Working with Beta Readers

Chapter 8 editingI recently sent my novel out to a group of beta readers. In the past I have begged a few friends to read for me; this time I put out an official request for volunteers on Twitter and the various Facebook groups I belong to. And I was really stoked with the response.

I warned readers from the get go that it would be a short turn around and the dates I wanted it read. In all I got 10 beta readers sign up.

Not everyone was going to love the story but it was a good cross section and I thought it would provide a great range of views.

To make life easier I used Mail Chimp to send it out. That way everyone had the same file and instructions and there wasn’t the chance of leaked email addresses. But I came across a couple of problems.

Firstly, if an email was incorrect and bounced it was then deleted from the list. Thankfully I had downloaded the list before the send and so I could see who was missing but it took me a few days to work out why they were no longer on the list, then track them down and check details.

What I would do in the future is have a section in the list that tells me where I captured the reader from. And I need to check regularly after the email goes out to see that it all went well.

Secondly, Mail Chimp does not like gmail addresses. I remembered vaguely reading this somewhere but although it says it sent the email it doesn’t seem to arrive at the other end. I had to individually send out emails to two on the list as they didn’t get it with everyone else.

But the overall benefit that all the information was kept together and secure made it worthwhile.

Then it was the waiting and waiting for them to come back to me with comments and the like. Although it wasn’t really that much waiting as I had a two week turn around and other things to do while they read.

Once I had most returned I combined all the comments into one document via a fancy trick I picked up for Word. This allowed me to read through and correct as I went with all the comments in one place. Other than the one friend who printed hers out and used a pencil, but that’s ok too (I manually added hers).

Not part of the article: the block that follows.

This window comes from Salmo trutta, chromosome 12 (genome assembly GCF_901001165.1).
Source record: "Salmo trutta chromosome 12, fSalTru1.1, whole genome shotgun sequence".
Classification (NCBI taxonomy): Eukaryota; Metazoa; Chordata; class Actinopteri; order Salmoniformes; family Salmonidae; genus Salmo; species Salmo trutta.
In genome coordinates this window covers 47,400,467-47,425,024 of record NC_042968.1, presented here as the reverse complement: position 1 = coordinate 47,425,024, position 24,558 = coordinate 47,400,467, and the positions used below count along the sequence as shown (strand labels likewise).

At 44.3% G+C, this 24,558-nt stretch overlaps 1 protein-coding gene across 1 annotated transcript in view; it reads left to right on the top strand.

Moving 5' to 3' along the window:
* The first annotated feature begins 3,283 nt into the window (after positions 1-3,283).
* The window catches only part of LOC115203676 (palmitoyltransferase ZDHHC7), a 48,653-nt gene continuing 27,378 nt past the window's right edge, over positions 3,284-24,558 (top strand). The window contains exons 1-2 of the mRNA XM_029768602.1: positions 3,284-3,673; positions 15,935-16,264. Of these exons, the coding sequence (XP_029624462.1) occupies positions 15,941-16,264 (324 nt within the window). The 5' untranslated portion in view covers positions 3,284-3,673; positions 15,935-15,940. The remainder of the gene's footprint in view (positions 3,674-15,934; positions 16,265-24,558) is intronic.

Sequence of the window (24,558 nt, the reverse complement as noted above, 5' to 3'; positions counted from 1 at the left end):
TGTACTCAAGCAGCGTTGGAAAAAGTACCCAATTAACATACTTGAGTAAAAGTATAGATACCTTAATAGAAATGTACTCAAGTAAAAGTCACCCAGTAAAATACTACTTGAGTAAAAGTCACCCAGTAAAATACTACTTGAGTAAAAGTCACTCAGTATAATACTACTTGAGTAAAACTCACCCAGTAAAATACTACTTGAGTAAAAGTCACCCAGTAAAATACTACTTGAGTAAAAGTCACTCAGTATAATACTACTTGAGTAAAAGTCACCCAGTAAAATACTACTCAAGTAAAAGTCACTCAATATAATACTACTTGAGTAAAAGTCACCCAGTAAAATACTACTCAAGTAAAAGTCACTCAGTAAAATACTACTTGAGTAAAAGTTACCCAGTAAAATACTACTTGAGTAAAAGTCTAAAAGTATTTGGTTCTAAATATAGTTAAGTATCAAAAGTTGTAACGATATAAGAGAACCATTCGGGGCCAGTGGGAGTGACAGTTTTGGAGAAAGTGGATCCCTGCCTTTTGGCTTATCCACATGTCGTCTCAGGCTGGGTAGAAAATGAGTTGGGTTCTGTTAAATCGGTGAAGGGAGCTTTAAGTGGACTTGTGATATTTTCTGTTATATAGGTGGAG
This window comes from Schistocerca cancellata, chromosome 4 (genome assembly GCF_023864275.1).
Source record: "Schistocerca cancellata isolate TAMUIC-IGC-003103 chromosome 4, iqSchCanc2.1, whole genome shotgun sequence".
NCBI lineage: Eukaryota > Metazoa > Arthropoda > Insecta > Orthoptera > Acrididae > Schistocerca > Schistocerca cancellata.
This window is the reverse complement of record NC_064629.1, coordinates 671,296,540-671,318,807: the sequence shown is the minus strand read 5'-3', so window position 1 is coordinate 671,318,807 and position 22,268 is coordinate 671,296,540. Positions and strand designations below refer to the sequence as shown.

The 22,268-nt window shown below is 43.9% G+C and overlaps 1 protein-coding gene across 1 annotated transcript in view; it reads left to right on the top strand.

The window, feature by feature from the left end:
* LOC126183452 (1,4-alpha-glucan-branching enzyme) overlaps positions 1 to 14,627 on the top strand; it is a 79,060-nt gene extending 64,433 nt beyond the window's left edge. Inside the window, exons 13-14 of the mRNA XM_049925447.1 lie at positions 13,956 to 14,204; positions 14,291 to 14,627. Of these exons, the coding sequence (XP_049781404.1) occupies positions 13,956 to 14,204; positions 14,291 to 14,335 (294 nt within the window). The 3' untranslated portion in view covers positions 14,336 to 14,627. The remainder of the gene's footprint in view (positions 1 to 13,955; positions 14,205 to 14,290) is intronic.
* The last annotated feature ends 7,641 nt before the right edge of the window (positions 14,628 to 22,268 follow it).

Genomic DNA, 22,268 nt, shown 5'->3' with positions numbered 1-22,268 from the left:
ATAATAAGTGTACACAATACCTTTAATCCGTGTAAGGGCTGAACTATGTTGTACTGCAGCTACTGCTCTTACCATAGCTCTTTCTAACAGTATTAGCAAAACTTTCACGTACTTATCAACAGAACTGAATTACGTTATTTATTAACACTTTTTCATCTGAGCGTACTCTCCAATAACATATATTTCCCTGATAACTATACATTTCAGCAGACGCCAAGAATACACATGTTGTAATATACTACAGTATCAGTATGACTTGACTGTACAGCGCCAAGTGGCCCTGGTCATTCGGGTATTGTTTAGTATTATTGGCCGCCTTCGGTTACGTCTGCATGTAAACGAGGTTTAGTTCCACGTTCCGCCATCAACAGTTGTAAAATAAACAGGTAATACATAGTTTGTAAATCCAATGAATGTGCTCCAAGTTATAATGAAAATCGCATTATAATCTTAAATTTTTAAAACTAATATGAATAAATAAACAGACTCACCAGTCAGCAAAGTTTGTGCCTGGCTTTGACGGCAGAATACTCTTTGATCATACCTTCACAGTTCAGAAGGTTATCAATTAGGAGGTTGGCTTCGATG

What I discovered was:

Firstly, not everyone will follow through. There were some non-responders and several after the deadline. It is worth setting a dead line a bit sooner than what you actually need (something to remember for next time).

Secondly, a week was a stupid amount of time to get the responses together and make corrections and send to the proof reader. I was going to need a lot more time to make sure this story was as good as it could be.

Thirdly, everyone reads differently. I had a couple of responses that just picked up the typos and marked where they got a little lost or confused or a sentence didn’t read well. Others found the timeline tricky, the setting not detailed enough, some characters shallow and the plot not thick enough. All of these comments were excellent and raised some really interesting points.

 

What I did with the comments:

After the panic subsided as to how much work I really needed to do on this book, I remembered I had the same experience with my last novel. And clearly I hadn’t learnt from that experience.

I pooled all the comments together and then glanced through them.

Had another panic.

Then, with a deep breath, I took in what they were saying and dissected the novel. I marked out each chapter, the POV, the main conflict and possible problems/issues and the main structural points I should have been seeing.

As I did this some solutions came to mind. Ideas about changes to the plot (mostly small), things characters could do differently to show their thinking better, changes in setting, extra scenes, scenes to delete or change POV.

There was a lot swirling around in my head. But although there was a lot to do I was only looking at what would make this stronger.

 

Where I am now:

I am starting the process of actually rewriting/editing the novel to implement the changes outlined above. Part of this is an edit, either moving scenes around, expanding them or killing them off.  Part of this process is writing, creating new scenes or ideas and fitting them in. I am reviewing the main plot points to make sure they are clear and relevant to my protagonist.

The best piece of advice I have received through all of this is from one of my beta readers, who got it through a course he did.

That is to keep asking myself as I write/edit/plot –